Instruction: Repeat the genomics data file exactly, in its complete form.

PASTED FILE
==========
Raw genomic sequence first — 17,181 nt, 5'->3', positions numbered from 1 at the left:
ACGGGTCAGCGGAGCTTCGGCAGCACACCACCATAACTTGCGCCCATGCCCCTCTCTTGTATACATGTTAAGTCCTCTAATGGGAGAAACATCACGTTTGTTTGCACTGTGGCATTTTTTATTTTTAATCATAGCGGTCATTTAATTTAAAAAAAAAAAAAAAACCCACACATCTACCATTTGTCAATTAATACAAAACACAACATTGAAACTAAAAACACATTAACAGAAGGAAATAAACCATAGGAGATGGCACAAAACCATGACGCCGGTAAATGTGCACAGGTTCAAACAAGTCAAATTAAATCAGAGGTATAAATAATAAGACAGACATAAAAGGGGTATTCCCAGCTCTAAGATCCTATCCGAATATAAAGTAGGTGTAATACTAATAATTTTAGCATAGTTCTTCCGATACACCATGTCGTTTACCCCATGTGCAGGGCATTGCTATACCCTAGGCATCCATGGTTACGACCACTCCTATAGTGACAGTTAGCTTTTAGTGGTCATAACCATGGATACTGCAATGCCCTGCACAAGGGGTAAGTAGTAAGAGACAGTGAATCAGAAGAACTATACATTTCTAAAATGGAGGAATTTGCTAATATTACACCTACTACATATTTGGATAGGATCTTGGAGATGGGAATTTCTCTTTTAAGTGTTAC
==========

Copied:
Raw genomic sequence first — 17,181 nt, 5'->3', positions numbered from 1 at the left:
ACGGGTCAGCGGAGCTTCGGCAGCACACCACCATAACTTGCGCCCATGCCCCTCTCTTGTATACATGTTAAGTCCTCTAATGGGAGAAACATCACGTTTGTTTGCACTGTGGCATTTTTTATTTTTAATCATAGCGGTCATTTAATTTAAAAAAAAAAAAAAAACCCACACATCTACCATTTGTCAATTAATACAAAACACAACATTGAAACTAAAAACACATTAACAGAAGGAAATAAACCATAGGAGATGGCACAAAACCATGACGCCGGTAAATGTGCACAGGTTCAAACAAGTCAAATTAAATCAGAGGTATAAATAATAAGACAGACATAAAAGGGGTATTCCCAGCTCTAAGATCCTATCCGAATATAAAGTAGGTGTAATACTAATAATTTTAGCATAGTTCTTCCGATACACCATGTCGTTTACCCCATGTGCAGGGCATTGCTATACCCTAGGCATCCATGGTTACGACCACTCCTATAGTGACAGTTAGCTTTTAGTGGTCATAACCATGGATACTGCAATGCCCTGCACAAGGGGTAAGTAGTAAGAGACAGTGAATCAGAAGAACTATACATTTCTAAAATGGAGGAATTTGCTAATATTACACCTACTACATATTTGGATAGGATCTTGGAGATGGGAATTTCTCTTTTAAGTGTTAC